Vegetarian chili

When making a vegetarian chili, how many aluminium cans do you open? Five, six, more? Making a meal from cans doesn’t appeal to me, but when fresh foods are not available, canned foods are an alternative. And when you are short on time, cans are convenient.

Nonetheless, if you are trying to minimise your exposure to the bisphenol chemical (BPA), you should lower your intake of canned goods. Even the new BPA-free cans are not chemical-free. They also contain a different type of bisphenol known as bisphenol-S or BPS.

With packaged foods and liquids, glass jars and bottles are your best option. The next best choice would be aseptic cartons or Tetra Pak containers. However, Tetra Paks require a complex recycling process in specialised facilities. Before putting them in your recycling bin, find out if your community recycles them.

Keeping the above in mind, I made this vegetarian chili without canned beans or canned tomatoes. Instead, I added fresh chopped tomatoes and one bottle of tomato purée. The beer and maple syrup were also bottled.

As for the beans, the ones in glass containers or Tetra Paks are not available in the supermarkets where I live. And so, I opted for the fresher version: Dried beans that I had pre-soaked, boiled and kept in storage in my freezer. The only ingredient that came from a metal container was the tomato paste.

All to say that not using aluminium cans requires more planning, but the process is simple and the outcome is a more flavourful and healthy meal.

The chili recipe is below.

Vegetarian chili
Vegetarian chili

Vegetarian chili

Serves 6 to 8

INGREDIENTS

  • 2 tbsps olive oil
  • 1 big cooking onion, chopped fine
  • 2 garlic cloves, pressed
  • 1 big red bell pepper, chopped fine
  • 1 jalapeno (red or green), seeded and chopped fine
  • 1 tablespoon (tbsp) chili powder
  • 2 tbsps paprika (hot or mild)
  • 1 tbsp dry oregano
  • 1 tbsp powdered cumin
  • ½ teaspoon (tsp) cinnamon
  • 2 cups ripe tomatoes, chopped
  • 1 bottle (660 ml) tomato purée
  • 1 tbsp tomato paste
  • 2 tbsps maple syrup
  • 2 cups of beer (preferably a dark stout) or veggie stock/broth
  • 1-2 cups of water, or more as preferred
  • 4 to 5 cups cooked beans, I used a mix of black, Borlotti & red kidney, pre-soaked and boiled in water * -or- 3 X 400 gram cans/containers, drained and rinsed well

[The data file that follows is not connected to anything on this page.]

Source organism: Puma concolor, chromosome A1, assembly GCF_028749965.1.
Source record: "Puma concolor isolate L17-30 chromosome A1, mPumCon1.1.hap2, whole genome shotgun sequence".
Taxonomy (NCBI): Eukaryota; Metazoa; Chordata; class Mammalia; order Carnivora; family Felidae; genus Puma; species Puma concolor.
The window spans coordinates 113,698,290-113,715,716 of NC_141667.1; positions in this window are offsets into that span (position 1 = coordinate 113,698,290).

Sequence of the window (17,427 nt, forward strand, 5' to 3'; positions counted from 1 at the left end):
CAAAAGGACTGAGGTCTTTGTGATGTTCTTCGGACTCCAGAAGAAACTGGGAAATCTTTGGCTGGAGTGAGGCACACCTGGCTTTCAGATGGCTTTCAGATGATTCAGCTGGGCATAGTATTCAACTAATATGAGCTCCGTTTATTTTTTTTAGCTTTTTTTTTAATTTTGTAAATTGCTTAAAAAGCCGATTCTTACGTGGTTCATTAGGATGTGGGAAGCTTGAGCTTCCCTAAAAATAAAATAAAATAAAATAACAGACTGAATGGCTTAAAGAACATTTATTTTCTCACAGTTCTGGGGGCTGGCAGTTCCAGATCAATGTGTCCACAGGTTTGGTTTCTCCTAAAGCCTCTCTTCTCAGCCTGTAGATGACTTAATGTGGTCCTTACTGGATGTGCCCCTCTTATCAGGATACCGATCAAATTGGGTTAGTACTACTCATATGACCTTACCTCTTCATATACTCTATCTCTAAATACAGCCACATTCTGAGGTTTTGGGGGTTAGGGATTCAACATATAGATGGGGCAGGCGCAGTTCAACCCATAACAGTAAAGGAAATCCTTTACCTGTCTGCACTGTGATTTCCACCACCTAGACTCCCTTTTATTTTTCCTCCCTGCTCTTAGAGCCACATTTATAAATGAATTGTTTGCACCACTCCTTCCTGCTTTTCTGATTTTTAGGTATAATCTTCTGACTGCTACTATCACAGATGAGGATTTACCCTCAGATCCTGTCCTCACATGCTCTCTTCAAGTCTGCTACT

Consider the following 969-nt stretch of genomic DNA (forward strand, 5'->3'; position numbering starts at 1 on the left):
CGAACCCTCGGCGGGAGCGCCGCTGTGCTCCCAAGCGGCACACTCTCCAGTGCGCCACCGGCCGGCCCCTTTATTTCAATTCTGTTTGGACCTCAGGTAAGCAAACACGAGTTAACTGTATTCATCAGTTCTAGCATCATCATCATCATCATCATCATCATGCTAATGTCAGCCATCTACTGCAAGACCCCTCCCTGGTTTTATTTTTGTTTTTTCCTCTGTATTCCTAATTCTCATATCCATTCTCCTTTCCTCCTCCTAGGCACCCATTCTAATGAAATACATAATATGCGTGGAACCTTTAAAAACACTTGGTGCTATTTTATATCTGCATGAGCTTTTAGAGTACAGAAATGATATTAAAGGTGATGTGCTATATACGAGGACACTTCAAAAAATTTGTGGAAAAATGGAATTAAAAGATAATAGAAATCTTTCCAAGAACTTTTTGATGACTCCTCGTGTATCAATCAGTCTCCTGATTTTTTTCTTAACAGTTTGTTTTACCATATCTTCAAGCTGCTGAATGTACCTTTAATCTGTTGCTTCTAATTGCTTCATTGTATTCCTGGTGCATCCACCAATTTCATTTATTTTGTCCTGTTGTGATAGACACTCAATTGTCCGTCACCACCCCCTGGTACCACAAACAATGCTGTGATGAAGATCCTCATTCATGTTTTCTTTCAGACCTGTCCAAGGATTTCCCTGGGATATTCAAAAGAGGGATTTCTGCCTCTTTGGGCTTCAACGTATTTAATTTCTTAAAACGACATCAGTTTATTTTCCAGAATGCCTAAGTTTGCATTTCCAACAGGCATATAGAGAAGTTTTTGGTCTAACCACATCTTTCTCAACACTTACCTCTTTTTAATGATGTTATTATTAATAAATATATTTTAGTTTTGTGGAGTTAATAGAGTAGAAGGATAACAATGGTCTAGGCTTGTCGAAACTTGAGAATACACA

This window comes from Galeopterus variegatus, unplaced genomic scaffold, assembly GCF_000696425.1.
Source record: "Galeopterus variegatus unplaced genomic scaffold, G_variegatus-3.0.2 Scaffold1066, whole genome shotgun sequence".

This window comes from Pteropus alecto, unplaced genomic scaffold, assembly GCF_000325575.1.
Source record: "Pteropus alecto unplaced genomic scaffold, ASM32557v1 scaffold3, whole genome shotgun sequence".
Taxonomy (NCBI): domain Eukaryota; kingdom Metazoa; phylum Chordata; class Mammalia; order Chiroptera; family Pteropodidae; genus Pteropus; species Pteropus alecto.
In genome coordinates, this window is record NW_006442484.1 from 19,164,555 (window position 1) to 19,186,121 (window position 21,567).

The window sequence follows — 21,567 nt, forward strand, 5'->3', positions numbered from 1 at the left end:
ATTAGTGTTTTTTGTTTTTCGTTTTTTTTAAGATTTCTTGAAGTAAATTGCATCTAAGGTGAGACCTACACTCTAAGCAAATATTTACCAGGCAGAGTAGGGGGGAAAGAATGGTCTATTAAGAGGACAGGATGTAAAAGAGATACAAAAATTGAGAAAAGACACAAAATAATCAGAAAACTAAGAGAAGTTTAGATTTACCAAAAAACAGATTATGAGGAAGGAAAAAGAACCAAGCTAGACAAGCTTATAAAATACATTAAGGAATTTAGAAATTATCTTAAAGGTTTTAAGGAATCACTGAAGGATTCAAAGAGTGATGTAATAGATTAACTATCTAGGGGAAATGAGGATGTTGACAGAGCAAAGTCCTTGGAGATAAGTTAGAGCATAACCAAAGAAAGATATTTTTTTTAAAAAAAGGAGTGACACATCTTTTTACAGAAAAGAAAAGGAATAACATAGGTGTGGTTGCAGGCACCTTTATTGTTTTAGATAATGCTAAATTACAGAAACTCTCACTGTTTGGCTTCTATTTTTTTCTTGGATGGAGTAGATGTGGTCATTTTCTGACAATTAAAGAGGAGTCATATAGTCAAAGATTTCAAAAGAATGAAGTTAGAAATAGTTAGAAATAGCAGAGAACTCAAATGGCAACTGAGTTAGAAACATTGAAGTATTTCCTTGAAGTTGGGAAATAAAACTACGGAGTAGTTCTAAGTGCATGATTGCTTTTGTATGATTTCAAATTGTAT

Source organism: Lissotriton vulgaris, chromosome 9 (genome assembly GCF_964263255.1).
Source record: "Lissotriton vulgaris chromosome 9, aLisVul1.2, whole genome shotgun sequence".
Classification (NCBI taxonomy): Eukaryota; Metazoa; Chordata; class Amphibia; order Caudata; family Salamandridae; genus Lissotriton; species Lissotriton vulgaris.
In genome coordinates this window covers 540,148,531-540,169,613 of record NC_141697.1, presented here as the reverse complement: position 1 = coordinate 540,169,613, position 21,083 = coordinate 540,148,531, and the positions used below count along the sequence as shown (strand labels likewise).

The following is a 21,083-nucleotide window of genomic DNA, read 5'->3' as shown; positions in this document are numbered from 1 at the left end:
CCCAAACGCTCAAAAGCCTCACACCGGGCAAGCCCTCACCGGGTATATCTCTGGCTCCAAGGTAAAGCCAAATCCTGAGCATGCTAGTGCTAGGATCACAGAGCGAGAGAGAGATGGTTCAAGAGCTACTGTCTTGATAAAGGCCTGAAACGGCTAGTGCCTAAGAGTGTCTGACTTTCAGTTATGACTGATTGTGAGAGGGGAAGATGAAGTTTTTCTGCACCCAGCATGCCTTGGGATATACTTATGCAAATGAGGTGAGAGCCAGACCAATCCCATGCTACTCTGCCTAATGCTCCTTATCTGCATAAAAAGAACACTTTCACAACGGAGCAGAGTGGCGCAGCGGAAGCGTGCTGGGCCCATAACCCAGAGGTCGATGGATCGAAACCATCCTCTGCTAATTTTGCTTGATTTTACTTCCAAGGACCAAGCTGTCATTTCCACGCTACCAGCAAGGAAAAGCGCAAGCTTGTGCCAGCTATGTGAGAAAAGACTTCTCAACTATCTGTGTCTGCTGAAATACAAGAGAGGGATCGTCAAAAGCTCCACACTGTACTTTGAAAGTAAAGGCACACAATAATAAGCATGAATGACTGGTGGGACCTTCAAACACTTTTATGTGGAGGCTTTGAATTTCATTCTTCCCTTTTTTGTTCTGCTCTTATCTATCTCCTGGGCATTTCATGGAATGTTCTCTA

• 1 cup dry green lentils
  • Sea salt & ground pepper to taste

* If using dry beans, soak them in a bowl filled with water for 6 to 8 hours or overnight. Strain and rinse well. Transfer the soaked beans into a pot of salted boiling water on stovetop. Partially cover and allow to boil gently on medium-low heat for 45 minutes to 1 hour, or until tender. Strain, rinse and measure what you need. Freeze leftovers beans in containers for future use.

PROCEDURE

Prepare and measure all ingredients.

In a big deep pot, heat up the olive oil. Reduce heat to medium-high and sauté onions and garlic for 2 minutes. Add red pepper and jalapeño and sauté for 3 minutes.

Add the spices (chili powder, paprika, oregano, cumin, cinnamon) and keep sautéing for another 2-3 minutes until fragrant. Add a little water if ingredients stick to bottom.

Add the chopped tomatoes and purée and mix. Add the tomato paste, maple syrup, beer (or stock/broth) and mix.

Stir in 1 cup of water (can add more later) and add the beans and green lentils. Mix and bring to the boil and reduce heat. Allow to simmer with lid half on for 30 to 45 minutes stirring regularly.

Take off heat and let the chili settle with lid on for 15 minutes. The chili will thicken so you can add another cup or more of water to get a desired consistency. Add salt and pepper to taste.

Serve in bowls as is or with whole grain rice and /or crusty bread.

Tastes even better the next day and freezes well.

Enjoy!

Julie Zimmer

Julie has extensive experience in nursing practice and education in a wide range of fields from intensive/coronary care, to medical-surgical to community and public health. Julie has Bachelor Degrees in Psychology and Nursing, and a Master’s Degree in Community Health Nursing Education. She has taught in faculties of nursing and in various communities in Toronto, Canada and in Geneva, Switzerland, and is a consultant to the International Council of Nurses (ICN). Julie also has years of experience teaching English as a foreign language (EFL) in addition to coordinating an English department in a Swiss private school.

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